I had discontinued the concept of the “MCS Swing Angle” after the “MCS – Perfect Pivot” video of last year, but I think it’s still a very good concept to keep in mind when you’re trying to swing with the MCS Golf Swing model and especially when performing the Kettle Bell “One Exercise.”
Jeff asked a very good question yesterday after viewing the “EMCS2 – The Follow Up” video that directly relates to this (the Kettle Bell “One Exercise”), and I’m going to put this concept back out there for public consumption, as my answer to him brought to mind the nature of the Swing Arc.
The mind is a curious thing in that it creates imaginary “feels” that aren’t real, but certainly feel that way, and the Swing Angle is one that has been lost with perhaps the advent of Ben Hogan’s “swing left” concept, which he implemented to solve his hooking issues.
He would have been better off figuring out that he simply had either too strong a grip or that he was using his hands overly much coming into impact, because the only thing that causes a hook is a club face closed or point left (in a right-handed swing) at impact.
First, let’s establish that no one has elastic arms or club shafts, correct? So, if you swing a club with a stable swing point (without drifting towards the target, in other words), you will swing it in an arc.
From Secrets Of MCS – The “Swing Angle”
If your path is optimal, you’ll get a standard hook. If your path is rightward impact with a closed face, you’ll get the snap-hook or push-hook, and if your path is leftward at impact with a face even more left, you’ll get the pull-hook.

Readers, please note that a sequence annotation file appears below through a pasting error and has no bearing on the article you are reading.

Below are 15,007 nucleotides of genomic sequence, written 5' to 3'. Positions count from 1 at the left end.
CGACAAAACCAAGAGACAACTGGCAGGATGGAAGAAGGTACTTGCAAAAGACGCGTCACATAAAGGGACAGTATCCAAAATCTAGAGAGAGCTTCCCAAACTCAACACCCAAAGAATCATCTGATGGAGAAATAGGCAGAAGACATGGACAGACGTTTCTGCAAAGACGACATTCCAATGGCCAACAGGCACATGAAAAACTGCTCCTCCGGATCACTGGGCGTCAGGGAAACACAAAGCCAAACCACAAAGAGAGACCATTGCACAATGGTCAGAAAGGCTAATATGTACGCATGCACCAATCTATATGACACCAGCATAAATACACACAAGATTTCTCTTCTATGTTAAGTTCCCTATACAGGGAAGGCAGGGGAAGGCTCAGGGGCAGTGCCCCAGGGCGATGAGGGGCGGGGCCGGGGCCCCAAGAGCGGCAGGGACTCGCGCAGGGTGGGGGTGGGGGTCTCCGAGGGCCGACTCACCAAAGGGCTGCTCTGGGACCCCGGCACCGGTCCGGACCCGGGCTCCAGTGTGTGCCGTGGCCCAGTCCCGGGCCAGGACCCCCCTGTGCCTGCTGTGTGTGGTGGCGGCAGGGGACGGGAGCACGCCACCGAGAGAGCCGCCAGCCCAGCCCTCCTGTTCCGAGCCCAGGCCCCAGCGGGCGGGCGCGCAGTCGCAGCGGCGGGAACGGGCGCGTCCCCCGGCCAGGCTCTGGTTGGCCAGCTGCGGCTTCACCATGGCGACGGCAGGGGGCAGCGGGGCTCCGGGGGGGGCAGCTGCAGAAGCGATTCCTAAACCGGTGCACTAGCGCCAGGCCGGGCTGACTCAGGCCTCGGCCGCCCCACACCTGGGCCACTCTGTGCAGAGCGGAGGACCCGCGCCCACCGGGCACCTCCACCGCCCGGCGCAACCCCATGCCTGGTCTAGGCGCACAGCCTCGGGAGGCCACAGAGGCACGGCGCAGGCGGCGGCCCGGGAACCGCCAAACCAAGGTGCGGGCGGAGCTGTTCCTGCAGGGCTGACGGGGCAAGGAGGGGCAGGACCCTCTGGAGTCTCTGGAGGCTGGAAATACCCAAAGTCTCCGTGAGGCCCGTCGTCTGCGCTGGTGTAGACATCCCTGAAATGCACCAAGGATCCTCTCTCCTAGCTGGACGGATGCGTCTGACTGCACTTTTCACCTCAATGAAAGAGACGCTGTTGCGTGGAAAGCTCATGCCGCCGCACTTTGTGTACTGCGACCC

None of these really have anything to do with failing to “swing left” but rather mechanics problems.
So, if you “feel” like you’re going to hit the ball way right if you “swing to right field,” that’s because you’re neglecting to remember that whatever goes right on the down swing eventually has to come back left:
The left arm can’t stretch, so when you reach a certain point of the down swing, the left arm will pull the hands and club left – so there’s no need to “swing left,” it’s going to happen on its own.
Just as you see below in swings with either an iron or driver, I swing “to right field” and yet, my hands never pass the vertical line where they will be at impact, and that means my arc has reached it maximum point and is now going to swing inward, and that’s nothing I’m doing consciously but through my setup and mechanics:
If you swing without thinking, you’ll swing in a natural arc, and there’s no other way to swing naturally than in this manner, and the Classic Golf Swing players knew this instinctively – Jack Nicklaus didn’t try to “swing left” with his power fade – he set up a primary target line that went left of his actual target, then swung naturally on that line with a slightly open face, and that produced his powerful fade – when you swipe across the ball going left, you’ll still fade it, but it will be a weak fade, and you’re liable to pull it and pull hook or slice the ball under pressure, depending on what your hands do.
So, the “Swing Angle” concept is the 45 degree angle I have talked about for years, and I’ll just bring it back and leave it out there for anyone needing that reminder that feel isn’t always real, and the only way you’re going to send the ball to the right swinging the proper way is if your path and club face are going right, and that mean you need to fix your setup and ball position, and not how you’re swinging!
Back Pain or Back Injury Swinging a Golf Club?
Lacking Power, Speed, Distance and or Consistency?
Need A Swing That Is More Easily Maintained?
If You Answered “Yes” To Any Of The Above Questions, The Answer Is In The Formula For The Golf Swing: